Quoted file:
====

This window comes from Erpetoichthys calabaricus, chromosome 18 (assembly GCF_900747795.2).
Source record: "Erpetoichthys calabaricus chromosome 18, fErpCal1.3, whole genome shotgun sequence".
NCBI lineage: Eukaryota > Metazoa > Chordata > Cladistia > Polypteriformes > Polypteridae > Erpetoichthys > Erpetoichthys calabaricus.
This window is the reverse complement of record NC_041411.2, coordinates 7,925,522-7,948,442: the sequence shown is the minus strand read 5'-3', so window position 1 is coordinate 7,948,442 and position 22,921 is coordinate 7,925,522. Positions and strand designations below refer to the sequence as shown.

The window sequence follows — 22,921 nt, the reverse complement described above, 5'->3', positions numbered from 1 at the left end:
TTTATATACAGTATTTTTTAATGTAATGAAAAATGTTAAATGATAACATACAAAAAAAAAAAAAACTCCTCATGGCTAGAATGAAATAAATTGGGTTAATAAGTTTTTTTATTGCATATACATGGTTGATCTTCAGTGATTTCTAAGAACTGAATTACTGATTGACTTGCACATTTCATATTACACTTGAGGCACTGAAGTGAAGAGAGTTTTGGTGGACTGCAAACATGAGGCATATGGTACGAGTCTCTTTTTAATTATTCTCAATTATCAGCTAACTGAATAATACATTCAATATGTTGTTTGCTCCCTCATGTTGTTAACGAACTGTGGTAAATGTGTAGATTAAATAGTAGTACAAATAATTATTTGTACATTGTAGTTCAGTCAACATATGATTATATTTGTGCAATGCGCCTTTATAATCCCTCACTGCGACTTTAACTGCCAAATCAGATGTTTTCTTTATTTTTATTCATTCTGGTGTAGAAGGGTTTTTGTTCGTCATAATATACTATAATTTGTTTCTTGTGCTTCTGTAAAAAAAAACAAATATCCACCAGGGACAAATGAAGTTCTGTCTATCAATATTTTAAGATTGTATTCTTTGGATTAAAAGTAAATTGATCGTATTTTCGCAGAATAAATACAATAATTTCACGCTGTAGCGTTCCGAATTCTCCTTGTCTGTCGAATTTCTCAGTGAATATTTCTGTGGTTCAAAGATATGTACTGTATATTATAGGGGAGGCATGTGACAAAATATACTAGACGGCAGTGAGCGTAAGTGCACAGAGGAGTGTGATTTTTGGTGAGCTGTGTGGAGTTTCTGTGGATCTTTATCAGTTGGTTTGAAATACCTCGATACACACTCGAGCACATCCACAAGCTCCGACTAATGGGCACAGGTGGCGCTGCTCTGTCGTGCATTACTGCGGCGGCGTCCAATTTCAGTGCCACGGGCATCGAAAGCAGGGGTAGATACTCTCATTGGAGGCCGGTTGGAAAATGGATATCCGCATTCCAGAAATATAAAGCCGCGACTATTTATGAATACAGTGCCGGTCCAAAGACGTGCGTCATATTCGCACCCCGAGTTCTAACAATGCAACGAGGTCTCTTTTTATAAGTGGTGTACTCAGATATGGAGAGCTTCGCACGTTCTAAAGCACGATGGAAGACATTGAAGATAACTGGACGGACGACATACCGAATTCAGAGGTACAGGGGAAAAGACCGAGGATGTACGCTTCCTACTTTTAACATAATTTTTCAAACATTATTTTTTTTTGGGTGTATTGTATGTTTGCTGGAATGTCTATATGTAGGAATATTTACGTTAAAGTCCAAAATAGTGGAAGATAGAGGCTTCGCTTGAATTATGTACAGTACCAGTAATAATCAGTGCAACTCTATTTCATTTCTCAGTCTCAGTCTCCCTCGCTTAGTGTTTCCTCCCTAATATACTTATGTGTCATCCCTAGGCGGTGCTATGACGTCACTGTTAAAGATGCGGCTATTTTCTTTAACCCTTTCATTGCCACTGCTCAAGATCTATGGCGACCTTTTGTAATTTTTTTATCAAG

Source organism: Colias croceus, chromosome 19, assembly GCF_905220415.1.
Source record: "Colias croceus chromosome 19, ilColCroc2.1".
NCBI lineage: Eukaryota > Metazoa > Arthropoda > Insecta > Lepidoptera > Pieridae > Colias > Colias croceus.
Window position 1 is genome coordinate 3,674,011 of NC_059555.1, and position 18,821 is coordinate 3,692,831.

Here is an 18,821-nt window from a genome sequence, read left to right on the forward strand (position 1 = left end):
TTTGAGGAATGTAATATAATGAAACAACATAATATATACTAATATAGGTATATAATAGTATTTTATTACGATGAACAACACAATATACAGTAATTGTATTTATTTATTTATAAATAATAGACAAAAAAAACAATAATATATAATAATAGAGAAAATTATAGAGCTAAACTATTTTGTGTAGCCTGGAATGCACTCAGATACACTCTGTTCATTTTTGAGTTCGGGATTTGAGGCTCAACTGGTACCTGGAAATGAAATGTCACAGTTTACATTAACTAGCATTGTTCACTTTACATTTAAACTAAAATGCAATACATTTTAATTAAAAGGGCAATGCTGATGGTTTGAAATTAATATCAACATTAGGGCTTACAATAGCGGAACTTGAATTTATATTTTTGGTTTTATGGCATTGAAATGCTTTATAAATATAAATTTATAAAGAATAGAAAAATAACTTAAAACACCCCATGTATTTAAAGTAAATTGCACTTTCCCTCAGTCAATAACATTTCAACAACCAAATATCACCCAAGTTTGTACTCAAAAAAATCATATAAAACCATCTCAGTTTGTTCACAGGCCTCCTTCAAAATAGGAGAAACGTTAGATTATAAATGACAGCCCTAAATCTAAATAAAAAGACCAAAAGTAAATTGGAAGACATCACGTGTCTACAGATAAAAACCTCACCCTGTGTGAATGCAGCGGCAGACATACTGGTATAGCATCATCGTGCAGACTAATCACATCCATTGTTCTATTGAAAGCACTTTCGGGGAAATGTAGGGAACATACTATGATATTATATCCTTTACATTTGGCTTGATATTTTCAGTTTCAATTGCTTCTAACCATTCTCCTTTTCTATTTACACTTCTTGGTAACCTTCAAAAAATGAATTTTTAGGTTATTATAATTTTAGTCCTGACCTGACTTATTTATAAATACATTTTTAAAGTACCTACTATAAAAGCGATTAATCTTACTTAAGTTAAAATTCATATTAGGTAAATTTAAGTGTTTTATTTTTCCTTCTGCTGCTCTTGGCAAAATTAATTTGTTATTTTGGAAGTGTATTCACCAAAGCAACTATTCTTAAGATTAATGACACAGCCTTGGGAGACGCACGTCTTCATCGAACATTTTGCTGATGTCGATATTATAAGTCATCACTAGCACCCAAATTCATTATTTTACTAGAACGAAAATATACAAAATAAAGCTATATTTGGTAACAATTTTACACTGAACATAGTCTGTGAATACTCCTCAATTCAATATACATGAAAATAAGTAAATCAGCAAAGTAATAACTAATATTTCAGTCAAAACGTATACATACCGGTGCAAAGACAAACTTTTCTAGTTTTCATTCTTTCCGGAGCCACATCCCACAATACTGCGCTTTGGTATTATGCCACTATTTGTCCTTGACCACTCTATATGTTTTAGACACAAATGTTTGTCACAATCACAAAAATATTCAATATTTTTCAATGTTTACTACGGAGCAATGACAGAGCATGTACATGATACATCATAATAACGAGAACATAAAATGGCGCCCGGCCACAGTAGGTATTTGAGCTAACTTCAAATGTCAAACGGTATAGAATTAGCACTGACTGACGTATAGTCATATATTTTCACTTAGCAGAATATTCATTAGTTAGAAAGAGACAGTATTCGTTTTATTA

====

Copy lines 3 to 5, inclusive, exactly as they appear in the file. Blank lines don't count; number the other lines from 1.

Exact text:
NCBI lineage: Eukaryota > Metazoa > Chordata > Cladistia > Polypteriformes > Polypteridae > Erpetoichthys > Erpetoichthys calabaricus.
This window is the reverse complement of record NC_041411.2, coordinates 7,925,522-7,948,442: the sequence shown is the minus strand read 5'-3', so window position 1 is coordinate 7,948,442 and position 22,921 is coordinate 7,925,522. Positions and strand designations below refer to the sequence as shown.

The window sequence follows — 22,921 nt, the reverse complement described above, 5'->3', positions numbered from 1 at the left end: